In her small town, dubbed “Dullsville,” sixteen-year-old Raven a vampire-crazed goth-girl is an outcast. But not for long…
The intriguing and rumored-to-be haunted mansion on top of Benson Hill has stood vacant and boarded-up for years. That is, until its mysteriously strange new occupants move in. Who are these creepy people especially the handsome, dark, and elusive Alexander Sterling? Or rather, what are they? Could the town prattle actually ring true? Are they vampires? Raven, who secretly covets a vampire kiss, both at the risk of her own mortality and Alexander’s loving trust, is dying to uncover the truth.
Ellen Schreiber’s spooky and stirring romance tells the story of two outsiders who fall in love in a town where conformity reigns, and ends with a shocking surprise.
There’s no way I can talk about Vampire Kisses with a straight face. If it was intended on being written as a parody then Schreiber succeeded. If it was written to be a serious romance. Then…
This is bad guys. So bad. It’s like the literate version of My Immortal.
Take every Goth stereotype known to man, add some really out dated vampire references (including a cringe inducing cameo by Anne Rice), and top that off with a couple of romances that don’t make any sense then you have Vampire Kisses.
Well, this book makes PC and Kristin Cast look good.
Actually, I take that back . Vampire Kisses (as far as I know it) isn’t quite as offensive as House of Night. It could though, with future installments.
A part of me really is thinking of continuing this as my drinking game series because they are painfully short.
The thing is, the novelty wears off pretty fast.
Raven is such a fanfiction cliche of what a Goth is suppose to be it’s not even funny.
The plot itself is flimsy . And the writing does not read YA. Well, modern YA. Maybe YA of the 90’s. And even then I’m thinking I’m pushing it. It really reads like middle grade at best. And bad middle grade at that.
If the book would’ve been pitched as a parody, I think it would’ve been great.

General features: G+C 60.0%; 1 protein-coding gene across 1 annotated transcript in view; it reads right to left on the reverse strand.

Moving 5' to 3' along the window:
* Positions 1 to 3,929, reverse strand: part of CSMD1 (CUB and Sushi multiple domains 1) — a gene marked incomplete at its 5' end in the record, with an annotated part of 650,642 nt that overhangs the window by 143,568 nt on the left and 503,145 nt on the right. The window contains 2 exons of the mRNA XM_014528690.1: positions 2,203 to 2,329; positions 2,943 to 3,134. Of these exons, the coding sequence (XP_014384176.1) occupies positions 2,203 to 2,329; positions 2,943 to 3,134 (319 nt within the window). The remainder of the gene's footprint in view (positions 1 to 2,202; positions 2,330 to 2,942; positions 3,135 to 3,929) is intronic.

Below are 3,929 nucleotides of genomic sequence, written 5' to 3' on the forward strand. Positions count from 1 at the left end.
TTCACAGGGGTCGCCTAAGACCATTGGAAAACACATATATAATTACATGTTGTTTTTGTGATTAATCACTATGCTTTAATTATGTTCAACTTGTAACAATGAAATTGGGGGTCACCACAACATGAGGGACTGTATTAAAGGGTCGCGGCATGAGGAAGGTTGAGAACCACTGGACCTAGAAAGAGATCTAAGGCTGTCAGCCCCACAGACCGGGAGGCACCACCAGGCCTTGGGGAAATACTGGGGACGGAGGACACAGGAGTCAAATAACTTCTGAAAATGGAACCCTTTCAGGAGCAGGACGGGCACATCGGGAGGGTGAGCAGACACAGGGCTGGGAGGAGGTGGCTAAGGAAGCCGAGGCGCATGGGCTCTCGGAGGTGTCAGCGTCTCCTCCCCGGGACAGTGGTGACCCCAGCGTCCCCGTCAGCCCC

However, as an actual novel, I’m sort of flummoxed about how it got published.
Well, I know how it got published.
Twilight obviously. Well, I think Twilight was what got it’s US rights released. It was actually sold to Belgium before that (surprisingly).
But it’s sort of sad the standards publishers will have.
Vampire Kisses does amuse me though. The character, Raven, is such a trope it’s ridiculous. Even her name’s a trope.
And it’s not like it’s the worst book I’ve ever read.
I did laugh.
But again, not the sort of laugh you want to have.
More the kind of laugh that’s asking is what I’m reading real?
But it is real. Very really. As in a nine book series real.
I even wonder what you’d drink when reading this book, because besides a God awful main character. There’s really nothing else to the book. Except her whining. No plot whatsoever.
It lacks catch phrases too.
But man, I know a lot more about Goth couture after reading this book. And surprisingly, Raven doesn’t got to Hot Topic.
Not even once.
What is wrong with her? Doesn’t she know that’s where all the cool Gothic people go according to My Immortal?
Well, I would’ve thought so considering just how similar this book was to My Immortal. Except better written.
And a little less grosser too.
The thing was, when I finished it I really was wondering what I just read.
I think the fact that the plot was so flimsy, the characters were so 1d, and that there wasn’t anything really that remarkable about this book had me shaking my head.
I know that The Twilight Saga basically was the golden ticket for any crappy vampire book to get published, but this is just ridiculous. It’s like every cliche that you can possibly think of thrown in a book and yet…it got published and I didn’t hate it to the point like I did with House of Night.
And I think that might be because Vampire Kisses knew not to take itself seriously.
If a parody: A solid B
If take for real: Hahahahaha. Um, no. Just no.